Located in Central Alberta, the Plains Cree community of Maskwacis defines autism spectrum disorder (ASD), or pîtoteyihtam, as “he/she thinks differently”. According to Grant Bruno, a registered member of Samson Cree Nation, many people with lived experience of ASD prefer this definition over the more widely used definition from the Diagnostic and Statistical Manual of Mental Disorders.

“Being always talked about as being disordered, it can be very othering,” says Bruno, a recent recipient of Brain Canada’s Shireen and Edna Marcus Excellence Award. “I am trying to approach ASD differently as a father, as something to be embraced.”

“I am trying to approach ASD differently as a father,

as something to be embraced.”

– Grant Bruno

When two of his four children were diagnosed with ASD, Grant quickly noticed that access to services within Maskwacis was very limited – ASD awareness is low, diagnosis is often delayed, and specialized support is frequently only available outside the reserve. Eager to learn more about the lived experience of autism in Indigenous communities, Grant turned to the literature and found that only a handful of studies had been done in Canada; even the prevalence of ASD is unknown. An M.Sc. student at the time, Grant had not initially planned to further pursue academia but, as a member of the community himself, he felt that he was well placed to expand knowledge on ASD in First Nations communities and, so, the idea for his Ph.D. project was born.

Under the supervision of Dr. Lonnie Zwaigenbaum, Professor at the University of Alberta and Brain Canada-funded researcher, and Dr. David Nicholas, a Social Work Professor at the University of Calgary, Grant aims to gather viewpoints that will improve our understanding of ASD in First Nations communities. Supported in part by Brain Canada’s Shireen and Edna Marcus Excellence Award, Grant will engage with the community at all levels, namely community leaders and members, Elders, knowledge keepers, as well as health care and education providers and children and their families, to fully capture the reality of living or caring for someone with autism in Maskwacis.

Though historically research was done on Indigenous communities rather than with them, which led to it not being representative, Grant will be using a strength-based decolonizing approach rooted in community-based participatory research methods to make sure that the research is done through the community, by the community and for the community. Taking a decolonizing approach, which brings in the language, ceremonies, and other traditions of the community, will allow Plains Cree culture to guide how the work is done and will ensure that the results truly represent and serve the people of Maskwacis.

In parallel with performing a scoping review of the literature to fully understand the current state of research in the field, Grant is going to meet with the education authorities in Maskwacis to get their stamp of approval and will then engage with a community advisory committee to settle on the final project aims and objectives. This represents a shift in how medical research is normally done within academic institutions, which typically abide by a strict set of ethics rules rather than allowing for a more grassroots approach towards engaging people with lived experience. To Grant, though, allowing the community to guide the research is crucial. “I am from there and I am mindful of how I’m representing the community,” he said. “I need my research to really allow the community to tell their stories.”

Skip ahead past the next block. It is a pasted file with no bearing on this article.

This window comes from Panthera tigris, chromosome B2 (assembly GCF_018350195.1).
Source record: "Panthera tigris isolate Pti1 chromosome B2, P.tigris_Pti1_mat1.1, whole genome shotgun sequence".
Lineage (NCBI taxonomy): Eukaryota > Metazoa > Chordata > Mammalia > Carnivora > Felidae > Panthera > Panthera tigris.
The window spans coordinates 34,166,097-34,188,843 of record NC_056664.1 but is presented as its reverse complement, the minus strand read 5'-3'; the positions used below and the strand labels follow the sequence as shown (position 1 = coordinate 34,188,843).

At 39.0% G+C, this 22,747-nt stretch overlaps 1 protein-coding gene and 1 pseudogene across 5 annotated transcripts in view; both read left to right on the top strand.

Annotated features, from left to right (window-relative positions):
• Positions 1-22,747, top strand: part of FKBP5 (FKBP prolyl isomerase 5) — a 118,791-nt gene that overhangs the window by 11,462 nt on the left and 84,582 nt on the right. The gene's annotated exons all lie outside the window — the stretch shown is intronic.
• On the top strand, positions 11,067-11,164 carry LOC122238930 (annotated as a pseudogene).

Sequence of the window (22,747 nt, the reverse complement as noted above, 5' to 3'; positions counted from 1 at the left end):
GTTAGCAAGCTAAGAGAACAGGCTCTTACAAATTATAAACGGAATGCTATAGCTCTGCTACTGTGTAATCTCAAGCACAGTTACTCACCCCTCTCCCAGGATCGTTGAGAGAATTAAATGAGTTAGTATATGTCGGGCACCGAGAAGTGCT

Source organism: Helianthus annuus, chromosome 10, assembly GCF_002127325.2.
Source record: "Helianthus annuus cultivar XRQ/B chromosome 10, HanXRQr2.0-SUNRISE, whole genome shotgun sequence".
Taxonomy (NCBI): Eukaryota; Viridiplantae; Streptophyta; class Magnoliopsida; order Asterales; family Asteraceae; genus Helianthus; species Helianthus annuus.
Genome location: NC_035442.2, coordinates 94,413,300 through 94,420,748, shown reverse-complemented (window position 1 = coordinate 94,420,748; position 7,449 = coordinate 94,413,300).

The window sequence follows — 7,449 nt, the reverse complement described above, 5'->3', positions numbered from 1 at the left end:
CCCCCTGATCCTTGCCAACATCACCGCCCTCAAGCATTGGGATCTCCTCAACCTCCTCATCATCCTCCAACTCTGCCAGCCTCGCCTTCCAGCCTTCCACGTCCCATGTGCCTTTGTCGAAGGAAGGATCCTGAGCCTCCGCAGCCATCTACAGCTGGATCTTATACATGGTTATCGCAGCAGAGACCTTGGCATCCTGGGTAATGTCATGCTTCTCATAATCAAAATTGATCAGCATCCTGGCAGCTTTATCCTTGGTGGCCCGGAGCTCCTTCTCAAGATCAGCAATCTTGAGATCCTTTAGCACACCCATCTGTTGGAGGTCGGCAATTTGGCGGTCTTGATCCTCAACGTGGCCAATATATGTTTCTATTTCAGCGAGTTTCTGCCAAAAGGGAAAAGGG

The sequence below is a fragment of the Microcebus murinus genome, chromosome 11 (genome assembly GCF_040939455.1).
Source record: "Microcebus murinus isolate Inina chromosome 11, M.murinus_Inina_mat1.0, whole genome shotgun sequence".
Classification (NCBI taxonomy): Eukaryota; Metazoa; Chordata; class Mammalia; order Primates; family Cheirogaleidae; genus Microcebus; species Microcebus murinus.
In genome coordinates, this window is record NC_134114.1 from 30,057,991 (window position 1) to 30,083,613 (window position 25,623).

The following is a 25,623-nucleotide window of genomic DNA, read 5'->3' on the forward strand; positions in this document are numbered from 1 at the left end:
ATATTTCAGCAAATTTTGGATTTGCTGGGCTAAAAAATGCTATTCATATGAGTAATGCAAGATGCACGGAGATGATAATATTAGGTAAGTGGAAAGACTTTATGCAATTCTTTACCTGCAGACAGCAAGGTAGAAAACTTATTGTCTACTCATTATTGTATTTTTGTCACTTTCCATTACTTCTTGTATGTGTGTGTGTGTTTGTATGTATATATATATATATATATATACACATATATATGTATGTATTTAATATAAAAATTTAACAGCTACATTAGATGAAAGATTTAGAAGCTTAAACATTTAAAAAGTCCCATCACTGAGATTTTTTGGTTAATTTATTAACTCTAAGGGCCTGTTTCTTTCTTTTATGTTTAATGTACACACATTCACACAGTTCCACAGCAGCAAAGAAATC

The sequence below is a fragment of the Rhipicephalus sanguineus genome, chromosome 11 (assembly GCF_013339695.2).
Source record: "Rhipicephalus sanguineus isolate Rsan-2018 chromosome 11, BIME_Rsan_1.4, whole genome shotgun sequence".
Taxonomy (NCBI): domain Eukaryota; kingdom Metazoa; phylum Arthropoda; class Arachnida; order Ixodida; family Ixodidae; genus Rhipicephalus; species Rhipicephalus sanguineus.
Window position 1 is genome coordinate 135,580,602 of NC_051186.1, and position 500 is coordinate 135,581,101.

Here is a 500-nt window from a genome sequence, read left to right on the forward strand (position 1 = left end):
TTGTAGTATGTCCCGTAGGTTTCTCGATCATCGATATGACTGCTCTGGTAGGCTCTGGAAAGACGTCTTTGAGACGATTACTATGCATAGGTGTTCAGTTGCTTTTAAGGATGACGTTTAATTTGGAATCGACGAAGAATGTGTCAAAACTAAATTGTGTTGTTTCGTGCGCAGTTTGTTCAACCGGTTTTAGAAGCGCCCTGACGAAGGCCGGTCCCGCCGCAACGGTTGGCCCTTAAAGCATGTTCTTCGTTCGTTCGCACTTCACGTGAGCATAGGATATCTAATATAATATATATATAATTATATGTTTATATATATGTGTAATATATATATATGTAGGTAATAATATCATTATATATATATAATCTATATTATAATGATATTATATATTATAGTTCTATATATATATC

Research has been very healing for me.

I’ve been able to really immerse myself

in the rich culture of Maskwacis.”

Grant Bruno

By engaging with and collecting data from individuals, families and professionals associated with ASD in the First Nations context, this work will provide unique and informative perspectives on the strengths and challenges of what it means to experience autism within these communities. Armed with this knowledge, Grant aims to influence policy within and outside Maskwacis, and to provide evidence for the kinds of services that are needed by the community. Through the relationships he forms within Maskwacis, he also hopes to come up with ways to help those living with ASD engage more meaningfully with their culture, for instance by planning sensory friendly cultural events such as powwows.

Grant, whose mother and grandmothers are residential school survivors, is keenly aware of their community’s trauma and of the importance of reconnecting with the culture to heal. “Research has been very healing for me,” he said. “I’ve been able to really immerse myself in the rich culture of Maskwacis. With my sons, every day we’re trying to do some sort of ceremony, I’m getting them into the culture and I’m teaching them the language. In the process, I feel like I’m getting my spirit back.”

Funding for the Shireen and Edna Marcus Excellence Award is thanks to the generosity of the Shireen and Edna Marcus Foundation, a charity focused on supporting Canadian institutions and registered charities  conducting or assisting research in the prevention or treatment of autism. It has supported Brain Canada’s student awards since 2019. This Award is intended for Master’s and Ph.D. students and/or postdoctoral fellows who demonstrate a high standard of achievement in their graduate studies specifically in the field of autism research.

Bruno was selected on a competitive basis by a review committee established by Brain Canada.

To learn more about brilliant brain research in Canada, visit www.braincanada.ca

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